Alas, Babylon – Pat Frank (1959)

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I’m not sure where I found this title, but I was just tootling around thinking about how I’d like to some sci-fi, when I saw it on a shelf in a local thrift shop and picked it up. It’s more speculative fiction than hard sci-fi, I would say, but it’s certainly set in a world that is far different from our own. Written in the late 50’s, it’s an apocalyptic novel which is set in the small town of Fort Repose, in central Florida, and follows the town inhabitants as they try to survive after a nuclear war starts and their area is hit. How would people react in this new world? …

Since it was published in 1959, one needs to cast one’s mind back to those times in history, and remember that this was smack in the middle of the Atomic Age and nuclear devastation was a very real concern for the Americans, especially from the threat of Russia. (Those darned Russkies.) School children were being taught safety drills if a nuclear bomb did explode in their neighborhoods, and although there’s a lot of embrace for modern inventions of the time, it was tempered by fear of “what if…?”

The scene is set in a very traditional small-town values community, filled with “typical” Americans working and living side by side, as one does. A few of the townspeople are retired military and a couple have had some military training from the earlier WWII, but overall, the town is very run-of-the-mill in its demographics. Husbands work, wives stay at home, and kids are white and well-behaved. Residents (and the rest of America) are concerned about nuclear bombs, but it’s more of a concern for other cities and states who have more important resources to worry about. Fort Repose wouldn’t get it, would it?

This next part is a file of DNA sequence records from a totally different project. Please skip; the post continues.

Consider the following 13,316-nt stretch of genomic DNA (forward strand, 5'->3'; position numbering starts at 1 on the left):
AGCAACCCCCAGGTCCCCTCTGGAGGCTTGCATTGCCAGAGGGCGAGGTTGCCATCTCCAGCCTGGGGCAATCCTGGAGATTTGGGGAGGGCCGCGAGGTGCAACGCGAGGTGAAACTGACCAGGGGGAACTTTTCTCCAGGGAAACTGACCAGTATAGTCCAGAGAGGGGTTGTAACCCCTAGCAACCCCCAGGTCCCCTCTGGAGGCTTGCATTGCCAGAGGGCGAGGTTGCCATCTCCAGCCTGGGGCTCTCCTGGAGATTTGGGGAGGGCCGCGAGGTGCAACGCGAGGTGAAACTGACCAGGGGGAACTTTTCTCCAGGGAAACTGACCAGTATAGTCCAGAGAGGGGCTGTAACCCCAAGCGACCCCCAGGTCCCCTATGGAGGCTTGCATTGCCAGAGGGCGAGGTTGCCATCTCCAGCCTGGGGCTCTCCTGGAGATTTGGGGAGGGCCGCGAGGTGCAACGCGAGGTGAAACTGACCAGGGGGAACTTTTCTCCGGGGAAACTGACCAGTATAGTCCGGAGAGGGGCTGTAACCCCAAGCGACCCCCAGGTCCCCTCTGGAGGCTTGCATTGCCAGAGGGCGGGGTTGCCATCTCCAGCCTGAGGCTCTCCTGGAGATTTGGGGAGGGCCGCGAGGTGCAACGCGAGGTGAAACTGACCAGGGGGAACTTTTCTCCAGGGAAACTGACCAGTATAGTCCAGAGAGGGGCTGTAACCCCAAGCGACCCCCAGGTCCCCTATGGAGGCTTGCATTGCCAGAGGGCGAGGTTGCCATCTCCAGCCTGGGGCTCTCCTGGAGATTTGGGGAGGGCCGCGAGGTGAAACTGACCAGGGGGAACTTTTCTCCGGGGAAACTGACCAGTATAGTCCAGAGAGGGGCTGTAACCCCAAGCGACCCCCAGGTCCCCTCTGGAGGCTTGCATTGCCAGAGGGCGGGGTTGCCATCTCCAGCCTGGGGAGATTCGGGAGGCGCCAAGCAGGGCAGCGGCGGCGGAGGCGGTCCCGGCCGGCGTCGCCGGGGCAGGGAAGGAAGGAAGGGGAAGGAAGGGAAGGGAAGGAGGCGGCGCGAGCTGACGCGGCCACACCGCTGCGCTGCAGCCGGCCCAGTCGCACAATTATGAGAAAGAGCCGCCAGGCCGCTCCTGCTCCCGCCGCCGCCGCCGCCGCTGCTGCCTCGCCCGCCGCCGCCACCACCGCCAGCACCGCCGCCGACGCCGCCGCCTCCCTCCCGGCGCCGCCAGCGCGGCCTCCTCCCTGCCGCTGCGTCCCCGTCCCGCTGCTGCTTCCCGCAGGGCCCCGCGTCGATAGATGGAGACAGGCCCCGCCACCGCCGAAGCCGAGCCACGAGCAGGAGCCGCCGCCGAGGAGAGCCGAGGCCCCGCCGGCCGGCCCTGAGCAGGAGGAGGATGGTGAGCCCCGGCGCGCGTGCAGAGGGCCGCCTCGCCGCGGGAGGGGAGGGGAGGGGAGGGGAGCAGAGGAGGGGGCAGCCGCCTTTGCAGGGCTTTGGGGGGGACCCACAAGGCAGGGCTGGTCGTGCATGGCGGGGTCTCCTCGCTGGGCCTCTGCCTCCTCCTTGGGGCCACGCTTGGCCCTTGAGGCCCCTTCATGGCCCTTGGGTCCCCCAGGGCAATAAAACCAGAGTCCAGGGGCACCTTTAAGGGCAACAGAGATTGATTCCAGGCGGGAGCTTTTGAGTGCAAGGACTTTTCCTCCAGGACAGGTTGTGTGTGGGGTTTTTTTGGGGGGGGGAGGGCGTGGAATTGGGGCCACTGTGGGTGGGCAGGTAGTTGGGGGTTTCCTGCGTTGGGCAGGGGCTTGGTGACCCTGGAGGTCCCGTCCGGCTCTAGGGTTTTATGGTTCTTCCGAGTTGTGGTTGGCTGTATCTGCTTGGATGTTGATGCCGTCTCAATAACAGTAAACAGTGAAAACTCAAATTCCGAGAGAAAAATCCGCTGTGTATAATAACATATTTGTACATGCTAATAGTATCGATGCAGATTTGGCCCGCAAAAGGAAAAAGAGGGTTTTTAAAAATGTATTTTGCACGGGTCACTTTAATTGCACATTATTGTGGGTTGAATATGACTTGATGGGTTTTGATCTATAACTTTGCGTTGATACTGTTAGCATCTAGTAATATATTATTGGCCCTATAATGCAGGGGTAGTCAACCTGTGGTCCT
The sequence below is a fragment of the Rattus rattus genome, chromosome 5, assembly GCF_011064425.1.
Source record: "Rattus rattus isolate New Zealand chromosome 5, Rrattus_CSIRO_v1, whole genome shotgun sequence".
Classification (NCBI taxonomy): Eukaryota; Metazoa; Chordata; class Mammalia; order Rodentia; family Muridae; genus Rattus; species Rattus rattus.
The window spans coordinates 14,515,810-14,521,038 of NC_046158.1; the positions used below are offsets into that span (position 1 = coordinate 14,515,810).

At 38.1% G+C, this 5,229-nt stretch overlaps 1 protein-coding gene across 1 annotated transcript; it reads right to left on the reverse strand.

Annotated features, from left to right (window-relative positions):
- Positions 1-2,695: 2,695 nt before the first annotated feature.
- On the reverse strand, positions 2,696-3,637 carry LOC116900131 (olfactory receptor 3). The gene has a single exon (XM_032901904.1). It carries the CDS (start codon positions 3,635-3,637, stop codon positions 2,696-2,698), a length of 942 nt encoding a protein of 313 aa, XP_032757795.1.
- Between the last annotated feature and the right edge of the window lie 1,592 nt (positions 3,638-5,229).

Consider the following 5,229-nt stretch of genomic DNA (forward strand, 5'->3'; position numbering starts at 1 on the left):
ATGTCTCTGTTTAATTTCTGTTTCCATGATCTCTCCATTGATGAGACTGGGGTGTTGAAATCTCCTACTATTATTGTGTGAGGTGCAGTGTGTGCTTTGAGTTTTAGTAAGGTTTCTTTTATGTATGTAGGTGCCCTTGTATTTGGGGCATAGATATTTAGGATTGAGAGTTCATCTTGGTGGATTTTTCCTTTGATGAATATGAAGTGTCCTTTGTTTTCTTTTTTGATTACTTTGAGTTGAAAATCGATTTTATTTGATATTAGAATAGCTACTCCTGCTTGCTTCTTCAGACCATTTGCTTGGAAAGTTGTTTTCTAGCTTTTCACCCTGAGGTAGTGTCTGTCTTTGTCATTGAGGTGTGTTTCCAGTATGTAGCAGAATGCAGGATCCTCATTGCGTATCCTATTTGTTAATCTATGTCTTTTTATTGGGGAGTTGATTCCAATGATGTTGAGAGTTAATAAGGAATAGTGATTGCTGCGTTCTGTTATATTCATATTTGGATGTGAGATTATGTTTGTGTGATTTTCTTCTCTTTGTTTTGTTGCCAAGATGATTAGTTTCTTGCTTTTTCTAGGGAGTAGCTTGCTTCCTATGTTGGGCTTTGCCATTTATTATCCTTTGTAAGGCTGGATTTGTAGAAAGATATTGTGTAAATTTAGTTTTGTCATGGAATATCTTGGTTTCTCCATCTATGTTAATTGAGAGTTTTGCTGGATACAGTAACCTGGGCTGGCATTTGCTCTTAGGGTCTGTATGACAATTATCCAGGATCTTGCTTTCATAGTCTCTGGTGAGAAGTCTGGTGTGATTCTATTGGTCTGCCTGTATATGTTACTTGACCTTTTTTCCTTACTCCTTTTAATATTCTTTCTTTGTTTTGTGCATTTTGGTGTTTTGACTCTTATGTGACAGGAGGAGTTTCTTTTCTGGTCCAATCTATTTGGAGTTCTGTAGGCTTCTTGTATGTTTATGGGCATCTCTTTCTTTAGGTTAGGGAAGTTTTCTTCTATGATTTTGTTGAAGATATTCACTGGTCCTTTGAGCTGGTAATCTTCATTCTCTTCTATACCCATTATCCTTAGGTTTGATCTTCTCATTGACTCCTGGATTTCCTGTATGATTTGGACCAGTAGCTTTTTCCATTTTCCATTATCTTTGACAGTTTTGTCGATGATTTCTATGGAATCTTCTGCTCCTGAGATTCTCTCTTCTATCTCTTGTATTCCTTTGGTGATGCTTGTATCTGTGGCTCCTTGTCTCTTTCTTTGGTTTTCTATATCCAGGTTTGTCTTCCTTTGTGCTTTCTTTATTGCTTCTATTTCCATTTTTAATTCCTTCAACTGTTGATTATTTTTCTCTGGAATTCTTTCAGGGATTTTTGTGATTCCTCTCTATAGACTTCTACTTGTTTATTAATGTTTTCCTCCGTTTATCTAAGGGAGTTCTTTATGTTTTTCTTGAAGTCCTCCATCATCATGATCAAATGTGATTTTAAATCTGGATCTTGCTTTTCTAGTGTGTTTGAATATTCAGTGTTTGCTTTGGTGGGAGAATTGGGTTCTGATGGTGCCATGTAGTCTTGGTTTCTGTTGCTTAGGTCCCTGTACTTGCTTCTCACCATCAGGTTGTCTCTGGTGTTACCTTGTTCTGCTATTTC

As you can probably surmise, Fort Repose does get impacted by a nearby explosion and a lot of their community dies, either on that day (now called The Day) or from radiation sickness and other ailments linked to the fallout. Just a small handful of people are left alive, and after their initial shock about the bomb, they need to work on getting food, water, power, housing… And health. Who will die from the after-effects? There are so many unknowns for this community, and it’s pretty Lord of the Flies after a few days.

However, as is perfect of a 1950’s story, a manly man perks up to save the day and the womanly women stand around and do as they’re told and cater to the men. (It’s pretty interesting to read this through a feminist twenty-first century lens. Did people really feel this way? …)

This was a pretty interesting read, especially through a lit-crit lens, so I was glad I found it in the thrift shop the other day.

(The title, just so you know (and I didn’t as I’m a heathen…), is based on a saying from the biblical book of Revelations, which is (according to Wiki): “Alas, alas, that great city Babylon, that might city! For in one hour is thy judgement to come” (or similar). The phrase “Alas, Babylon” is a code phrase between two now-adult brothers and only used in a big emergency. Obvs, such a day as a nuclear explosion counts…!)

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The Day of the Triffids – John Wyndham (1951)

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I’ve been familiar with this title since childhood, but hadn’t actually picked it up and read it. Perusing my Century of Books project, the year of 1951 was open and unfilled, so this was the perfect chance to take this title off the shelf. I think I knew the plot on a vague level – man-eating plants, scary, apocalypse etc. – but I do have to admit that it was a much better read than I had thought I was going to get.